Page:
We all complain about how much email we get. And yet entrepreneurs often hear that they need to grow their own email lists and communicate with subscribers frequently. In an era when email seems like an old technology, is this advice still good?
Dorie Clark, author of the book Stand Out, puts it this way:
“If your only direct connection to your customers is through social media, you’re rolling the dice and putting your fate in the hands of Mark Zuckerberg and Dick Costolo–and their job is to get shareholder returns, not help you grow your business . . . When you build an opt-in email list, the relationship is yours, and you can communicate directly with your customers. That puts you in control and makes a powerful difference.”
Indeed, email is the only direct communication with some scale to it. “If I could go to everyone’s door every day, I would,” says Noah Kagan, founder of SumoMe, which offers tools for growing website traffic. “Email is the next best thing.”
The ultimate argument? It works. “Case in point: I caught myself yesterday opening up an email from Club Monaco about a floaty blouse,” says Brooke Thomas, who markets her Liberated Body programs through her email list. “A floaty blouse. I don’t have time in my life to be thinking about Club Monaco’s floaty blouse options. Yet for some reason I found myself reading this whole email.” Why? Her inbox is “a place where I have invited people in. And for this reason some part of my brain more easily gives emails a green light on the interest-meter.”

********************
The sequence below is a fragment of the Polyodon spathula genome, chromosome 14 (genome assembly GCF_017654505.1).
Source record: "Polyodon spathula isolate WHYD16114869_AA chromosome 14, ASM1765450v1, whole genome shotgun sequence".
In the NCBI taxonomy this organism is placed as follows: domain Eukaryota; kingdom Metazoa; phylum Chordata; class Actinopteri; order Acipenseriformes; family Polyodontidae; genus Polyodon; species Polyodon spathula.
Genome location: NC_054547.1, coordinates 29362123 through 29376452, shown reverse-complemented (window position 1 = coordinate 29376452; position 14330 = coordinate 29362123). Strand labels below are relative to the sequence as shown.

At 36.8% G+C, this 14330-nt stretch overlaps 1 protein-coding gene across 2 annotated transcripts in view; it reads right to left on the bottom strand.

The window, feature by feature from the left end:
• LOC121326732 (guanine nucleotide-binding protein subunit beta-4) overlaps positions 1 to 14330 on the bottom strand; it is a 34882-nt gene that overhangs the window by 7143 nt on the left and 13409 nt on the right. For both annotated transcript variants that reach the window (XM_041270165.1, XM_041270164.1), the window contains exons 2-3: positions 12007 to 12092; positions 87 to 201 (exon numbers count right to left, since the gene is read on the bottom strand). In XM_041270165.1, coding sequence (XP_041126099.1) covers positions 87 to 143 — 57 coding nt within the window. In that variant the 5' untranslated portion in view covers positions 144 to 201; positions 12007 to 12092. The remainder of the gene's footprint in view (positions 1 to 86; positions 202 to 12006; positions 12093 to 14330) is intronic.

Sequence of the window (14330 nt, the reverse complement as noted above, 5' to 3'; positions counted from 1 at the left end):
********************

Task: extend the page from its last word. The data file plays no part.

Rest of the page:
Here are ways to grow and cultivate your list.
“The number-one thing people tell me is, ‘I wish I would have started my email list sooner,’” says Kagan. Lists take time to grow. So while you should think through the objective of your email marketing, even if you’re still working on that, put a box up on your website and get an account with a service (MailChimp and Constant Contact are some other popular options).
“That’s the easiest way to get more subscribers,” says Kagan. These are people you’re already communicating with. “They want to hear from you, they like chatting with you, why not just continue it?” If you send 50 emails a day and your four employees all do, too, that’s 250 daily opportunities for people to join.
“These days you have to give something before asking for an email,” says Fayez Mohamood, CEO of Bluecore, a company that creates email triggers based on customer behavior. One of the most common ways to get addresses is to offer a freebie in exchange: an ebook; a recording etc. But don’t gate everything. If it’s something that can be gleaned from somewhere else, “then we don’t put an email capture in front of it. We didn’t do enough to deserve that email address,” says Mohamood. If it’s unique insights you can’t get anywhere else? “That’s a fair trade.”
A related point: In order to assure people that they’ll get interesting stuff after they subscribe, you should have high-quality content up at your site for anyone. You might then offer subscribers a tool to make more of your offerings. Clark created a 42-page free workbook adapted from her book, and reports that “the response has been incredible–3,000 new email signups in the past month alone.”